IL-22 Protects Against Liver Pathology and Lethality of an Experimental Blood-Stage Malaria Infection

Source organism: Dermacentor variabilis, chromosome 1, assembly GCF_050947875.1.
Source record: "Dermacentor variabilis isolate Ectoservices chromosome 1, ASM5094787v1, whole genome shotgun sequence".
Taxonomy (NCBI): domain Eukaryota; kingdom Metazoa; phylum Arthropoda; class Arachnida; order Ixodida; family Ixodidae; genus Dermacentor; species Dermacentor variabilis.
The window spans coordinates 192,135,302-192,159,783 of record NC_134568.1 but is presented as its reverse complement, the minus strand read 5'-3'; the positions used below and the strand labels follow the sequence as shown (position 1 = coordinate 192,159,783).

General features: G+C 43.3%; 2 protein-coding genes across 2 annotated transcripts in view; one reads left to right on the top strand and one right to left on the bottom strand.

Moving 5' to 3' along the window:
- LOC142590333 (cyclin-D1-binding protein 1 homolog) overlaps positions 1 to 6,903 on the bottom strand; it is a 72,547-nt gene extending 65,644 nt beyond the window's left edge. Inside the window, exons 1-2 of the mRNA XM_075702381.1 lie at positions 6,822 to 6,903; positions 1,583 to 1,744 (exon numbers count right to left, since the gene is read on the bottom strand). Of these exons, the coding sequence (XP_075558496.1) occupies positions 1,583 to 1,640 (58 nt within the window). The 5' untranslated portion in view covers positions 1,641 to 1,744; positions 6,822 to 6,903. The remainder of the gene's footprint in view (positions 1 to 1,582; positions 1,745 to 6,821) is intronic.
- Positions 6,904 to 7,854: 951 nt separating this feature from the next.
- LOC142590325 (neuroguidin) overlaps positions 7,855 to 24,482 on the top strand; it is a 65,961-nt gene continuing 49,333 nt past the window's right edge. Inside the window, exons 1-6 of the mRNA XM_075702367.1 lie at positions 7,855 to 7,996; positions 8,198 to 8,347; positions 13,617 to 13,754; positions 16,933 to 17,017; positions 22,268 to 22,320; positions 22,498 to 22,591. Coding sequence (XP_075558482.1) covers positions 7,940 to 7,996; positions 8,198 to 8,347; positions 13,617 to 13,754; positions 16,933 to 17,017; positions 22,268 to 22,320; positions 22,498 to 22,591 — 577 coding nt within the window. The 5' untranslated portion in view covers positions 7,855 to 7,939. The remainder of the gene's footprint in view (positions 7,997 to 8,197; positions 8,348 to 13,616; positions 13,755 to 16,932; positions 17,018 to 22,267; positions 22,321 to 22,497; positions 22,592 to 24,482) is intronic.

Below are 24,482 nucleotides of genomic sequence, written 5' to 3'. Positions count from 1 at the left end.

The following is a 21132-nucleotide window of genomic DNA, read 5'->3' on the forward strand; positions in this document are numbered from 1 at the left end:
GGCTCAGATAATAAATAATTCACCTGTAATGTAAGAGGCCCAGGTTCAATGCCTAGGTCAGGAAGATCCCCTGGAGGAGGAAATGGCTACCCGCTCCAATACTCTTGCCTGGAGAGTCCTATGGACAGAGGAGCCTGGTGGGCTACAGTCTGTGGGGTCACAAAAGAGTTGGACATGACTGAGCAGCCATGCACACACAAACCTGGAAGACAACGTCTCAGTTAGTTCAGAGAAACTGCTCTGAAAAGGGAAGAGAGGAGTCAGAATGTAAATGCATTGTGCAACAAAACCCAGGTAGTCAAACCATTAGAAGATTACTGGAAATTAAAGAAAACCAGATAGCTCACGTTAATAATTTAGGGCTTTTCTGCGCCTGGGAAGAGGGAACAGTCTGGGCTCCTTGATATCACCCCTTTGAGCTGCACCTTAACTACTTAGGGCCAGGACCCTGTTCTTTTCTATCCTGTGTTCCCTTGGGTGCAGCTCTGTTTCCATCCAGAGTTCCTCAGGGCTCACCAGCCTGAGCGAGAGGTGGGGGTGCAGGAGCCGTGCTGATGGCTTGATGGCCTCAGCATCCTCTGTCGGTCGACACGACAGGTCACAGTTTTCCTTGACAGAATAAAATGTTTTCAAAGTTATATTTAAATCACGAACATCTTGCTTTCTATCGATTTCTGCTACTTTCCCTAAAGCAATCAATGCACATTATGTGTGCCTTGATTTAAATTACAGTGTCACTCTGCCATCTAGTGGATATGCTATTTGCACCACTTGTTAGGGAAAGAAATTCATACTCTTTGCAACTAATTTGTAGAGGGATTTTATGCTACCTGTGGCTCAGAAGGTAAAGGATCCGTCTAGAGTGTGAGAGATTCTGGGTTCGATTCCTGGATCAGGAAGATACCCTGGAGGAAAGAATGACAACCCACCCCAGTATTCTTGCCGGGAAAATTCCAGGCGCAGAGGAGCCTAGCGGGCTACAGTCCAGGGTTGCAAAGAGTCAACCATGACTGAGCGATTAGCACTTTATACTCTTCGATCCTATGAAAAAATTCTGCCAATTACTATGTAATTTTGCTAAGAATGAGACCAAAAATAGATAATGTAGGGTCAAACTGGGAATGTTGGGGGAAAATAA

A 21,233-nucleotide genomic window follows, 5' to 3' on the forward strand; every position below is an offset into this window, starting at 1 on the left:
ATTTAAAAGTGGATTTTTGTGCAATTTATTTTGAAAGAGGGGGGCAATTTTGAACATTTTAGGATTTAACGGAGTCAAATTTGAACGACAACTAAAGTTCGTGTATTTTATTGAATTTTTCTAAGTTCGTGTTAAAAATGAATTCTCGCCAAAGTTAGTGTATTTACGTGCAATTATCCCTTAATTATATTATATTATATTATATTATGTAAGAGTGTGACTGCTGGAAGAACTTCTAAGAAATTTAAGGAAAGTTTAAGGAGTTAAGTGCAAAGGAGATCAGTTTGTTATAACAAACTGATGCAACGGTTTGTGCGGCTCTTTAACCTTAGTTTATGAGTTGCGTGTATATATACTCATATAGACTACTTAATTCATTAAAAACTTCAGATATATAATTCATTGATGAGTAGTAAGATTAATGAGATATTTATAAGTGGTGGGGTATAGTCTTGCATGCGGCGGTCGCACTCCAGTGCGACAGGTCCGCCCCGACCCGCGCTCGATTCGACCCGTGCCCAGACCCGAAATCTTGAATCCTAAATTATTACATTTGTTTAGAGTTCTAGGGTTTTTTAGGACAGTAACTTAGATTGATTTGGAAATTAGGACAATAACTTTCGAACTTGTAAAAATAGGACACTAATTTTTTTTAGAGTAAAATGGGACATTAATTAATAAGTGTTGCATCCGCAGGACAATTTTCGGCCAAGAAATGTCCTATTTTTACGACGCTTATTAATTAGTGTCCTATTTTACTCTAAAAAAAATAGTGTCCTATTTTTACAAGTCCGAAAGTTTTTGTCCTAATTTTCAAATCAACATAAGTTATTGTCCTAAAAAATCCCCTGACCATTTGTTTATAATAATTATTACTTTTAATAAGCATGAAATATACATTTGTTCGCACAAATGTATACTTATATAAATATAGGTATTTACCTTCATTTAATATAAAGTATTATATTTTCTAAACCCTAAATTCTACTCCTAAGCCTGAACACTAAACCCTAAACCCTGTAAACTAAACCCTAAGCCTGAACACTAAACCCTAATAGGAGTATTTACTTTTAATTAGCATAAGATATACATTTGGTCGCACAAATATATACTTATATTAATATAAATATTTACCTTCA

BACKGROUND Malaria and AIDS represent 2 leading causes of death from infectious diseases worldwide, and their high geographic overlap means coinfection is prevalent. It remains unknown whether distinct immune responses during coinfection with malaria and human immunodeficiency virus (HIV) affect clinical outcomes. METHODS We tested this hypothesis by employing macaque models of coinfection with malaria and simian-human immunodeficiency virus (SHIV). RESULTS Plasmodium fragile malaria coinfection of acutely SHIV-infected macaques induced hyperimmune activation and remarkable expansion of CD4+ and CD8+ T effector cells de novo producing interferon γ or tumor necrosis factor α. Malaria-driven cellular hyperactivation/expansion and high-level Th1-cytokines enhanced SHIV disease characterized by increasing CD4+ T-cell depletion, profound lymphoid depletion or destruction, and even necrosis in lymph nodes and spleens. Importantly, malaria/SHIV-mediated depletion, destruction, and necrosis in lymphoid tissues led to bursting parasite replication and fatal virus-associated malaria. Surprisingly, chronically SHIV-infected macaques without AIDS employed different defense mechanisms during malaria coinfection, and mounted unique ∼200-fold expansion of interleukin 17+/interleukin 22+ T effectors with profound Th1 suppression. Such remarkable expansion of Th17/Th22 cells and inhibition of Th1 response coincided with development of immunity against fatal virus-associated malaria without accelerating SHIV disease. CONCLUSIONS These novel findings suggest that virus infection status and selected Th1 or Th17/Th22 responses after malaria/AIDS-virus coinfection correlate with distinct outcomes of virus infection and malaria.